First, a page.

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The last year brought the rise of several so-called “Ethereum killers” but the most prominent of these has been Solana, a blockchain that promises to deliver the best of Ethereum but faster and at a fraction of the cost. Solana’s spectacular rise, which has seen it vault into the top ten coins, has come from its spiffy technology and also from a certain celebrity pixie dust sprinkled by the likes of FTX founder Sam Bankman-Fried and others.

But lately, the shine has started to come off Solana as the upstart blockchain has been battered by a series of issues.

The most recent came this week when a hacker exploited a cross-chain bridge called Wormhole, making off with $320 million worth of wrapped Ethereum in the process. A forensic analysis by Paradigm researchers revealed the hack came about due to a flaw in Solana’s interface with Wormhole.

The stolen funds were not exactly chump change, and people blasted Solana for neglecting the security side of Vitalik Buterin’s famous “Blockchain Trilemma.” And they have a point. Solana is in the big leagues now, and hackers should not be able to waltz away with $320 million.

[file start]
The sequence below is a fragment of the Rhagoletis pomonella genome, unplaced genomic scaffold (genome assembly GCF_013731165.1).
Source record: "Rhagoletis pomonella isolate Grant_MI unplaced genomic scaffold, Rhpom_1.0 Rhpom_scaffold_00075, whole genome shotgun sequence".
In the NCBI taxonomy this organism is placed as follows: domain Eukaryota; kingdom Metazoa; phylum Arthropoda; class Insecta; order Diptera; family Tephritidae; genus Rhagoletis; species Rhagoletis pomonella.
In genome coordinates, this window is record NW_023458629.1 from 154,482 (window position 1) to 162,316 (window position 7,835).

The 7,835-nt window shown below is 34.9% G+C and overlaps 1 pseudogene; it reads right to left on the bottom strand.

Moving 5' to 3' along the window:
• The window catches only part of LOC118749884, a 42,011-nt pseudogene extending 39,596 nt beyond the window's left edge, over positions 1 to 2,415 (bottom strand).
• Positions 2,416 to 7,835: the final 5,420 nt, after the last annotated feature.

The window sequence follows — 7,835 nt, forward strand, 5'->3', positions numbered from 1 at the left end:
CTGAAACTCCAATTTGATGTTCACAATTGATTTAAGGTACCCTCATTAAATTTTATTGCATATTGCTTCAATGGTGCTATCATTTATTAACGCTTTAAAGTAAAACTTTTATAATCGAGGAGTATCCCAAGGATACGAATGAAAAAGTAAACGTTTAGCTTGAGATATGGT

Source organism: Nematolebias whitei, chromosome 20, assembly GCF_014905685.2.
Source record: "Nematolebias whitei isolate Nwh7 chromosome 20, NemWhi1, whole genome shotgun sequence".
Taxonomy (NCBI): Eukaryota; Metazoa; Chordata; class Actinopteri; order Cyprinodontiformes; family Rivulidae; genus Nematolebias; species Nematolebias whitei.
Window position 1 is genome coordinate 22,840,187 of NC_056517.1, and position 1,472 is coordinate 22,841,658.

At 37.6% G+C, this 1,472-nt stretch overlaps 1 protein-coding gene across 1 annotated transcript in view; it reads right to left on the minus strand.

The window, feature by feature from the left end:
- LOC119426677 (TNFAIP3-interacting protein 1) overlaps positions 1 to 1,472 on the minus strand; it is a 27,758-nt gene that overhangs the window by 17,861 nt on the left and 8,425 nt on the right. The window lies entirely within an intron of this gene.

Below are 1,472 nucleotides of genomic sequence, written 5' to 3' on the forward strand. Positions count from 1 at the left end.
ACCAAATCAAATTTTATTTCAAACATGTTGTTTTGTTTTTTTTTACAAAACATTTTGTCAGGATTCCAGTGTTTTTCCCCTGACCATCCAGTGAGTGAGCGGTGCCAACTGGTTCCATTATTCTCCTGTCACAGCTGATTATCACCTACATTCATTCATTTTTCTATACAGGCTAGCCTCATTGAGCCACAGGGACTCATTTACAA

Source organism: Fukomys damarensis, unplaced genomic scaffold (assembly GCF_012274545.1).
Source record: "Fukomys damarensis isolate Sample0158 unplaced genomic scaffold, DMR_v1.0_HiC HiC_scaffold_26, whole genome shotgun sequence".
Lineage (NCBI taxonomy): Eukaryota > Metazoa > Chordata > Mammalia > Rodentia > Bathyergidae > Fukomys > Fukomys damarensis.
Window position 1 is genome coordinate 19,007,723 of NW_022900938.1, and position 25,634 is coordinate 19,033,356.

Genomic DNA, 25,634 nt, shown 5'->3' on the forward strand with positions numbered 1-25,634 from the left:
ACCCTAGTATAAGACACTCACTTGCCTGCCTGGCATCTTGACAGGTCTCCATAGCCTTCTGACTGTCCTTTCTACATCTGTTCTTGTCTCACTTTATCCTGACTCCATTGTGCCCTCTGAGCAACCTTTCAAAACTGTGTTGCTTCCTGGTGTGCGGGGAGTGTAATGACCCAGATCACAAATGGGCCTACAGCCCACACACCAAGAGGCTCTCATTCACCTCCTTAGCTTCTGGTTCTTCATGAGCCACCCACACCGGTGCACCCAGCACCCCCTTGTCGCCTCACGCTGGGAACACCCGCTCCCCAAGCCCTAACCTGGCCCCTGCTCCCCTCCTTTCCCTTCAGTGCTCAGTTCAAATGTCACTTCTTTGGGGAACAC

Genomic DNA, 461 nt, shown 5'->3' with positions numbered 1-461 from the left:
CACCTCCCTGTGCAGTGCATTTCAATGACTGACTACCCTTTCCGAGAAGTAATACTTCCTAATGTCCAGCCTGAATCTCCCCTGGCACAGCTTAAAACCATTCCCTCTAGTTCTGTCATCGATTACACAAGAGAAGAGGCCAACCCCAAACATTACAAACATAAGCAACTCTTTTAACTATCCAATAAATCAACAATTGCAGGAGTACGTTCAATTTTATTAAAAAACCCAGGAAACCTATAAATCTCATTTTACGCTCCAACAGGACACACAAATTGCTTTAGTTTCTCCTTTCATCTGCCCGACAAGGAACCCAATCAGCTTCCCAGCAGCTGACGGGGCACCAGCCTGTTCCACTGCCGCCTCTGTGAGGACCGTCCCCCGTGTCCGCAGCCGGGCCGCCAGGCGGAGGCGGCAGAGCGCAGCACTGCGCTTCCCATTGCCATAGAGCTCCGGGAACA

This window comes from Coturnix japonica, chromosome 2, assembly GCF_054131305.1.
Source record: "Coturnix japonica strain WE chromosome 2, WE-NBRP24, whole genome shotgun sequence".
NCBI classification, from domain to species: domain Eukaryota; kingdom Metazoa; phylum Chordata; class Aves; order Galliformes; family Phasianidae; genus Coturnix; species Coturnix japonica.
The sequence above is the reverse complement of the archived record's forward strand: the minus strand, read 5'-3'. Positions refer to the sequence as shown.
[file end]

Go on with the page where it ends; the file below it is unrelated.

The episode was smoothed thanks to the Chicago investment firm Jump Crypto swooping in and donating enough ETH to offset the stolen funds. Jump’s unexpected gesture helped to calm markets after Solana’s SOL token plunged following the hack, but it also served to highlight another issue with the blockchain: the outsize role of venture capitalists’ involvement with the project.

Few blockchains apart from Bitcoin are as decentralized as they claim to be, but…


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